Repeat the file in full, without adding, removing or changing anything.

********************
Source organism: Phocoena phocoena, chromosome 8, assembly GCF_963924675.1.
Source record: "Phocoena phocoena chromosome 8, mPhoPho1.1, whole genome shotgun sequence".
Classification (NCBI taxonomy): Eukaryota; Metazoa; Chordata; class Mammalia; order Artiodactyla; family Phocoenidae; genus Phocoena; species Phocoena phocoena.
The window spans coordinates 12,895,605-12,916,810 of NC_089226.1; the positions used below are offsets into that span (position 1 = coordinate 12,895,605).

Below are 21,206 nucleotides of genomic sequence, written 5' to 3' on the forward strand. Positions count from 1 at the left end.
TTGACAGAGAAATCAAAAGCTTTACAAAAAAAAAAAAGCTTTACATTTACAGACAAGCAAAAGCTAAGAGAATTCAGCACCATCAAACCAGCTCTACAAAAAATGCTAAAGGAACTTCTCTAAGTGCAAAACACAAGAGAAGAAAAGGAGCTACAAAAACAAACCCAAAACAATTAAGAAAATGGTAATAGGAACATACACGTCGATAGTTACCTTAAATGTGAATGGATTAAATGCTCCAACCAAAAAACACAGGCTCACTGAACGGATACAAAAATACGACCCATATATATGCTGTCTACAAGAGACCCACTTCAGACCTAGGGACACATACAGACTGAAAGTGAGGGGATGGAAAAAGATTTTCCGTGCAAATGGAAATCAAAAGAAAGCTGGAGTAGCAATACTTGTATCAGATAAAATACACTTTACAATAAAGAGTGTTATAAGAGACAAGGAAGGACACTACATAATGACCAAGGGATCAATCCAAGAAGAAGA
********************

Source organism: Phocoena phocoena, chromosome 8, assembly GCF_963924675.1.
Source record: "Phocoena phocoena chromosome 8, mPhoPho1.1, whole genome shotgun sequence".
Classification (NCBI taxonomy): Eukaryota; Metazoa; Chordata; class Mammalia; order Artiodactyla; family Phocoenidae; genus Phocoena; species Phocoena phocoena.
The window spans coordinates 12,895,605-12,916,810 of NC_089226.1; the positions used below are offsets into that span (position 1 = coordinate 12,895,605).

Below are 21,206 nucleotides of genomic sequence, written 5' to 3' on the forward strand. Positions count from 1 at the left end.
TTGACAGAGAAATCAAAAGCTTTACAAAAAAAAAAAAGCTTTACATTTACAGACAAGCAAAAGCTAAGAGAATTCAGCACCATCAAACCAGCTCTACAAAAAATGCTAAAGGAACTTCTCTAAGTGCAAAACACAAGAGAAGAAAAGGAGCTACAAAAACAAACCCAAAACAATTAAGAAAATGGTAATAGGAACATACACGTCGATAGTTACCTTAAATGTGAATGGATTAAATGCTCCAACCAAAAAACACAGGCTCACTGAACGGATACAAAAATACGACCCATATATATGCTGTCTACAAGAGACCCACTTCAGACCTAGGGACACATACAGACTGAAAGTGAGGGGATGGAAAAAGATTTTCCGTGCAAATGGAAATCAAAAGAAAGCTGGAGTAGCAATACTTGTATCAGATAAAATACACTTTACAATAAAGAGTGTTATAAGAGACAAGGAAGGACACTACATAATGACCAAGGGATCAATCCAAGAAGAAGA